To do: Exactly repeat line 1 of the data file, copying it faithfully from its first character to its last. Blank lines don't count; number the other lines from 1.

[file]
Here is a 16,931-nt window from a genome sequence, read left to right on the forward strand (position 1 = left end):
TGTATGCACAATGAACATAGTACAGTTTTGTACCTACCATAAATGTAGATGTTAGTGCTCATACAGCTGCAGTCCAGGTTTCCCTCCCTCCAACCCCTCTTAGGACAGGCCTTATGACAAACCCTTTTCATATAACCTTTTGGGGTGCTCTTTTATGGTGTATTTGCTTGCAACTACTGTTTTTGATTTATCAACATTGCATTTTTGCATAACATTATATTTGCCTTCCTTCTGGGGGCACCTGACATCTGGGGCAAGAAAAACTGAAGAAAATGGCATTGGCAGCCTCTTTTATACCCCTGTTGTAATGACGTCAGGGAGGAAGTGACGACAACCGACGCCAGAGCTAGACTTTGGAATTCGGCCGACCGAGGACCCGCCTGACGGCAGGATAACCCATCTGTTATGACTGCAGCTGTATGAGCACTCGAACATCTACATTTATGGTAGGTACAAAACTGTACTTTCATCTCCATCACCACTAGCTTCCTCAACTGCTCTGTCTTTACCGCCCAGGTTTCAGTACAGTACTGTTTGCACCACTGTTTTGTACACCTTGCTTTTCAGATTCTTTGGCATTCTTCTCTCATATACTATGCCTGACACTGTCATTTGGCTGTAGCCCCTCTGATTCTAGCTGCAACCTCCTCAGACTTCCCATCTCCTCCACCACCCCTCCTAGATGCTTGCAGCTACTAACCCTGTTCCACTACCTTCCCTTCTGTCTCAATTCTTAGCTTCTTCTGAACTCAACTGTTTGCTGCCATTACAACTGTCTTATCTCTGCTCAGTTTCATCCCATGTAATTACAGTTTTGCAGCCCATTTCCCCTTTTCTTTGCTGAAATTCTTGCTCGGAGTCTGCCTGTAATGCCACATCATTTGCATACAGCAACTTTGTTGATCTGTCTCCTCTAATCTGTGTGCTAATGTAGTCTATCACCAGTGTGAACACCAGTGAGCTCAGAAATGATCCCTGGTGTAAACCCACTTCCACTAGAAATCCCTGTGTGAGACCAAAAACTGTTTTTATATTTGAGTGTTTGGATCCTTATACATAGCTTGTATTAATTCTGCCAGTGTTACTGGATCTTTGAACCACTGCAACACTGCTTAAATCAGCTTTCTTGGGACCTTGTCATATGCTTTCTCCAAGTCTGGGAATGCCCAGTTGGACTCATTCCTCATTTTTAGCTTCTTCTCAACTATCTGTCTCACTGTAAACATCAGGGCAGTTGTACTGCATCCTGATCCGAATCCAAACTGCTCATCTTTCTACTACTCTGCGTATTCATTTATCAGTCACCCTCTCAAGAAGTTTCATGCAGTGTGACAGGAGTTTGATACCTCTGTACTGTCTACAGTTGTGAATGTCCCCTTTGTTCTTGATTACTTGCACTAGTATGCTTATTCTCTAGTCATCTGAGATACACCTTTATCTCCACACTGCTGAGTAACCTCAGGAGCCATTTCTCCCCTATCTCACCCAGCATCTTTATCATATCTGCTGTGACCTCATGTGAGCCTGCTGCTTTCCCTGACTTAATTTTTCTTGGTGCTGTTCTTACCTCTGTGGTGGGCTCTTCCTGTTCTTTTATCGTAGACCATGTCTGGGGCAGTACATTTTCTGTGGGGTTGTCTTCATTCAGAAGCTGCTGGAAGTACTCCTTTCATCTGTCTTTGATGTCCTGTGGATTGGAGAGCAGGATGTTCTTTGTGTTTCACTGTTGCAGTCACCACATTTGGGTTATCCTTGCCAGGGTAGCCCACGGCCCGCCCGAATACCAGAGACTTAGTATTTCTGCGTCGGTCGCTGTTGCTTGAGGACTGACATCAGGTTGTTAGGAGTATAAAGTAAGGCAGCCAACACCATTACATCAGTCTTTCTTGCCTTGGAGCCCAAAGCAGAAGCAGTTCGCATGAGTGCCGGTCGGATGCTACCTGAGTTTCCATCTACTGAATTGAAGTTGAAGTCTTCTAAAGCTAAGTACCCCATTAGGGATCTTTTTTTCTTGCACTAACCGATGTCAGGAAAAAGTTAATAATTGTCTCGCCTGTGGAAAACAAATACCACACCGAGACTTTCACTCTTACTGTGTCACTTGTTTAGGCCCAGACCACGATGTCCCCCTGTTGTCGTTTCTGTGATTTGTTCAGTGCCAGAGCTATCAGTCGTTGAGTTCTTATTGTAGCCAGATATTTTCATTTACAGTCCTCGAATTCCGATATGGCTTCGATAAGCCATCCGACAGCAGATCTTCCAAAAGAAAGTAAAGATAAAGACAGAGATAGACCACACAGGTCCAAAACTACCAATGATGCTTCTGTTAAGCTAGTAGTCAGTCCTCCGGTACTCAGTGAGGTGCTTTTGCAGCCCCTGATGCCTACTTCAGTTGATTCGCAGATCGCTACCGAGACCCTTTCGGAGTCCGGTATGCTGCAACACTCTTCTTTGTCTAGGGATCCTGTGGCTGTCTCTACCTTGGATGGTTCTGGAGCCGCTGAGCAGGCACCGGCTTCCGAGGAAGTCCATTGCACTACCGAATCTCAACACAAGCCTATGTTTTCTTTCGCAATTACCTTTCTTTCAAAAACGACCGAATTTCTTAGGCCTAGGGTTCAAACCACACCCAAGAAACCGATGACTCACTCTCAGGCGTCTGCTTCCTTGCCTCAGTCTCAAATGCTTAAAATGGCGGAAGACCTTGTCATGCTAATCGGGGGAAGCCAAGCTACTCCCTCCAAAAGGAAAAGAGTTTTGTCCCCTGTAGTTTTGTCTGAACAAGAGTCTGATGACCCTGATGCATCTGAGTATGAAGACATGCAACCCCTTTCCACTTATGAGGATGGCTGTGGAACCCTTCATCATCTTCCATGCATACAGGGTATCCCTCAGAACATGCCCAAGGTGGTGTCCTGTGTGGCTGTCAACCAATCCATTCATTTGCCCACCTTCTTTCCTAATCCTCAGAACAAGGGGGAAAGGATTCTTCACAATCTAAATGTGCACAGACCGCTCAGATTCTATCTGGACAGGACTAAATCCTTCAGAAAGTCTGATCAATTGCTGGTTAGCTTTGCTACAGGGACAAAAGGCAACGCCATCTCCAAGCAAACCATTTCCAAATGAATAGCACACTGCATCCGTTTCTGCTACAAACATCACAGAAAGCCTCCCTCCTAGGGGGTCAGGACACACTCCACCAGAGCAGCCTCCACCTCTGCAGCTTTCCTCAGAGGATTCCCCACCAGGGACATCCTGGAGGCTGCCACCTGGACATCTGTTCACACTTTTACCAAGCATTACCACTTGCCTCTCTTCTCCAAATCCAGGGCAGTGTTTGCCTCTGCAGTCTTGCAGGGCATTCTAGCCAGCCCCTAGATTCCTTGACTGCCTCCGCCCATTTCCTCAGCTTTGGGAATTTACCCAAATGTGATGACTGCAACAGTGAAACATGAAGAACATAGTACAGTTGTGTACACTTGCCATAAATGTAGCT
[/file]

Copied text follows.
Here is a 16,931-nt window from a genome sequence, read left to right on the forward strand (position 1 = left end):